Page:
Researchers at Scripps Institution of Oceanography at UC San Diego and San Diego State University have answered a question that has puzzled them for years: how can so many species of hawkfish coexist in close proximity on the same reef? The answer may lie in their individual diets.
Hawkfish are classic brightly-colored reef fish, existing throughout the tropical oceans. Many reef fish reach their greatest diversity in the Coral Triangle, a region encompassing a swath of ocean in the tropical Western Pacific. However, one genus of hawkfish – known as arc-eye hawkfish because of its distinguishing brightly colored eye features – has the most species in an unlikely place: the remote islands of the Republic of Kiribati and French Polynesia in the South Pacific. Of the four species found here (Paracirrhites nisus, P. xanthus, and P. bicolor, and P. arcatus), the first three are endemic to the Polynesian province, meaning they are found nowhere else. P. arcatus is however found throughout the tropical Pacific.
The researchers were puzzled as to how such closely related species could exist together on the same coral reefs.
“One of the things that has always fascinated people about coral reefs is their tremendous biodiversity,” said Beverly French, a PhD student at Scripps Oceanography and lead author. “It’s one of the puzzles in ecology: why are there so many different kinds of animals? How do they coexist? One of the ways they can do this is through partitioning resources.”
By analyzing their gut contents and microbiomes, French and colleagues found that these fish have different diets. The team collected hawkfish of the genus Paracirrhites – one of which has only been photographed and published once – and sequenced the contents in their stomachs. The findings were published April 8 in the journal Ecology and Evolution.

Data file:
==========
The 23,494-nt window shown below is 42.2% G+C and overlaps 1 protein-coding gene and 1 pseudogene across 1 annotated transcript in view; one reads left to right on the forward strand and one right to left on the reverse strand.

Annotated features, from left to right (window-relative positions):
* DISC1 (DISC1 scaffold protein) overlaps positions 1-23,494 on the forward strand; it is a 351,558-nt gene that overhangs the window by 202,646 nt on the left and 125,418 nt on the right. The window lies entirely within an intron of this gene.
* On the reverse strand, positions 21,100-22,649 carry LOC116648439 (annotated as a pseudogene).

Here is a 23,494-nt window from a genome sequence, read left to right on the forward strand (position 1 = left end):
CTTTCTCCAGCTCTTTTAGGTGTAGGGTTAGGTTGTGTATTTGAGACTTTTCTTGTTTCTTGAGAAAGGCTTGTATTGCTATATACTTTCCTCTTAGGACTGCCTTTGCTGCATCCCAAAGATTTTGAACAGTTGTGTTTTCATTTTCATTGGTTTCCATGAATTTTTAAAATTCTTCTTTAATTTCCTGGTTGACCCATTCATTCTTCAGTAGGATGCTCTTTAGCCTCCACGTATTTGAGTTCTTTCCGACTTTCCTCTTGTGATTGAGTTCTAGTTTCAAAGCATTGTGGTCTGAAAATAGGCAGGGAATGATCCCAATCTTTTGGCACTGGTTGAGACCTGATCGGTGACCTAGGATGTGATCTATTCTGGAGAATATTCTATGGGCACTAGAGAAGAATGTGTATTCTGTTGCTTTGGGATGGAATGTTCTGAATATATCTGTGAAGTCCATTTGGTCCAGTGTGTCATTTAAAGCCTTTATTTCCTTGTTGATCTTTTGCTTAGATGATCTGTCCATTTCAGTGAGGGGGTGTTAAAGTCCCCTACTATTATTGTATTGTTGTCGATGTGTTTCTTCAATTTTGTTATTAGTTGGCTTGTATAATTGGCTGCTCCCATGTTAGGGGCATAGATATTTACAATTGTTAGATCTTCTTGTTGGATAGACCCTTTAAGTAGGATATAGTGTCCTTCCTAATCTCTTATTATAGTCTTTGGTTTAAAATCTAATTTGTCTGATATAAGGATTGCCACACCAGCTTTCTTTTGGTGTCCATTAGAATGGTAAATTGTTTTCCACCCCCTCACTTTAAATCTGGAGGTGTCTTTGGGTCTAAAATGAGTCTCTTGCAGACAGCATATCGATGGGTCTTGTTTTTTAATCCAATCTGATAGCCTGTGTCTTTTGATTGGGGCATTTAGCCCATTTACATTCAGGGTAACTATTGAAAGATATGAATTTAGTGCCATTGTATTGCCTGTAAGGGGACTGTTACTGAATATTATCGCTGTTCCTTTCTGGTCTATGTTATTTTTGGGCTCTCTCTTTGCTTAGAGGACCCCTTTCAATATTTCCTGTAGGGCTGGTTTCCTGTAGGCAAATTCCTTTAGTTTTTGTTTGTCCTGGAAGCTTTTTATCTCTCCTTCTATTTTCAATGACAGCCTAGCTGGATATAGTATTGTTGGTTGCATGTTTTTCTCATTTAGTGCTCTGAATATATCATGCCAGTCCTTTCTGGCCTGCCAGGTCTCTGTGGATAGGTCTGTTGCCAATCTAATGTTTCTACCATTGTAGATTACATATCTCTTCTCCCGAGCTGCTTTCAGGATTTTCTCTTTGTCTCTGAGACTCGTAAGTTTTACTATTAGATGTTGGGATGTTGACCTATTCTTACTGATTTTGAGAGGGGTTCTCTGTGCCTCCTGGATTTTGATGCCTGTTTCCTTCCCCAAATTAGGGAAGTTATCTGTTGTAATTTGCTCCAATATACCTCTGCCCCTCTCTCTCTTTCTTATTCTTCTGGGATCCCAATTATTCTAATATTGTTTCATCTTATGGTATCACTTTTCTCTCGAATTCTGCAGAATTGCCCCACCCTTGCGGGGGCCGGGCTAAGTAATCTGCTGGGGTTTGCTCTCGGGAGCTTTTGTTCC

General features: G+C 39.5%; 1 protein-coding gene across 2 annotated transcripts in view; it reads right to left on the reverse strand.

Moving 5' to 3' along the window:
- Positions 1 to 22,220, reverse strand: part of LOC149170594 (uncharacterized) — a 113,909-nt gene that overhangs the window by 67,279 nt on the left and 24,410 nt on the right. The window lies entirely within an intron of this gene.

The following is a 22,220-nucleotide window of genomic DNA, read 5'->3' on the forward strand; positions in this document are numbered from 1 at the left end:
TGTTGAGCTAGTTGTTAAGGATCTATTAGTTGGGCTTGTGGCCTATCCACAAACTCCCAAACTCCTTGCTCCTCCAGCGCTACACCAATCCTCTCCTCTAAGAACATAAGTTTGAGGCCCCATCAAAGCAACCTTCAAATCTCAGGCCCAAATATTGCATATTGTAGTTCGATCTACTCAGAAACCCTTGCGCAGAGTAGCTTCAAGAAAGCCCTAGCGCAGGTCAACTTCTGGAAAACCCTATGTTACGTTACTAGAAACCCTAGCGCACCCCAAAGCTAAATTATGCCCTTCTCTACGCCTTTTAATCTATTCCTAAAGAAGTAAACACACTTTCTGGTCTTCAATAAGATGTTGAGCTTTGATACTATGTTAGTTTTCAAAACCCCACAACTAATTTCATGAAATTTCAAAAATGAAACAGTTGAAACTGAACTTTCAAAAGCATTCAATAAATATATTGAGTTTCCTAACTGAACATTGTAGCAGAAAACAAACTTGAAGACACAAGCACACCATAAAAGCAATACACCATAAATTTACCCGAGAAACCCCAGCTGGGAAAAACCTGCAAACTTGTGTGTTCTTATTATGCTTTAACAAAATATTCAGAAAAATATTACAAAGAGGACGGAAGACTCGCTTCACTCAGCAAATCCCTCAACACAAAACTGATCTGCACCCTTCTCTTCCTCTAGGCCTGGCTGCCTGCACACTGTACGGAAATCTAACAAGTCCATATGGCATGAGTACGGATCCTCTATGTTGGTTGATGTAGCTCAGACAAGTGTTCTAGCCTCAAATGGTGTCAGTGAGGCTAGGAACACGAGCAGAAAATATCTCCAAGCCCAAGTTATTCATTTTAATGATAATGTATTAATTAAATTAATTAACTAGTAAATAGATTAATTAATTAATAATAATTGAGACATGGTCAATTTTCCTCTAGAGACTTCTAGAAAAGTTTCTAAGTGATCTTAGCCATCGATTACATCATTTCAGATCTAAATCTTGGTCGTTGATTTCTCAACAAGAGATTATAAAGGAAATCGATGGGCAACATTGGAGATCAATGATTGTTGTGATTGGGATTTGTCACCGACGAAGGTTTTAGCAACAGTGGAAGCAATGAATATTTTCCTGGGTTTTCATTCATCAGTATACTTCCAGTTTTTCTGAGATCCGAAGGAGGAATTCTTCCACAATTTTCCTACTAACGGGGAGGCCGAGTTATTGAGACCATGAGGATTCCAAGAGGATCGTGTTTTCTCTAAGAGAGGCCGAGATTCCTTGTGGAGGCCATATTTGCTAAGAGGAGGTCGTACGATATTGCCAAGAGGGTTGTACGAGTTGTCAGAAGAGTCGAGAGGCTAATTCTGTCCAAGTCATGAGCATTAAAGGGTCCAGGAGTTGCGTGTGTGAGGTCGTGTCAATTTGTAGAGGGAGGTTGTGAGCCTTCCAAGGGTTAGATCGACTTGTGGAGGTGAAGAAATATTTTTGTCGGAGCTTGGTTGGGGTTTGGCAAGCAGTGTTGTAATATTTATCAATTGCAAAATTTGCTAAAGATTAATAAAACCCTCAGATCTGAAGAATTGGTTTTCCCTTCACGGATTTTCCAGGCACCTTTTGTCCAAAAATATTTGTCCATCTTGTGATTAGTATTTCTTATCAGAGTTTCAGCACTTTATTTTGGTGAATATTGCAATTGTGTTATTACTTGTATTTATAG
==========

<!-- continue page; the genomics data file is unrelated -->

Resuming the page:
The researchers conducted this study at sea, using next-generation sequencing to discover what each hawkfish was eating. These fish primarily eat crustaceans and other fish. By comparing stomach contents and gut microbiomes, the researchers found that the endemic species were eating a higher percentage of other fish species compared to P. arcatus. This trophic partitioning, meaning different food niches for each species, could explain how these three endemic hawkfish are able to coexist on South Pacific reefs.
“The challenges in setting up a sequencing facility at sea during an expedition are unprecedented,” said Yan Wei Lim, a former graduate student at San Diego State University who set up the sequencer on the ship. “However, our goal to generate data in real time allowed us to look at preliminary data during the expedition to make sure we brought back valuable information. This is especially important when you are out in a field that is hard to get to, like the uninhabited Southern Line Islands.”
Experimenting at sea in this manner attracted attention from renowned ichthyologist Jack Randall, who described and named Paracirrhites bicolor. French and colleagues shared their detailed photos and findings with him, bringing studies on these hawkfish full circle.
This method of onboard experimentation and sequencing could open doors for studies in marine biology and ecology, helping scientists answer questions before returning to the lab. This is especially important for scientists who work in such remote places with elusive and barely understood organisms.
“These species all have arcs over their eyes, they all sit on corals, and they all share the same habitat,” said Stuart Sandin, professor at Scripps Oceanography and Director of the Center for Marine Biodiversity and Conservation. “I’ve always wondered how they are different from one another, how they can exist as different species that are so similar in so many ways.”
This study was supported by the National Science Foundation, San Diego State University, the Moore Family Foundation, the Gordon and Betty Moore Foundation, the Scripps Institution of Oceanography Director’s Office, and private donors.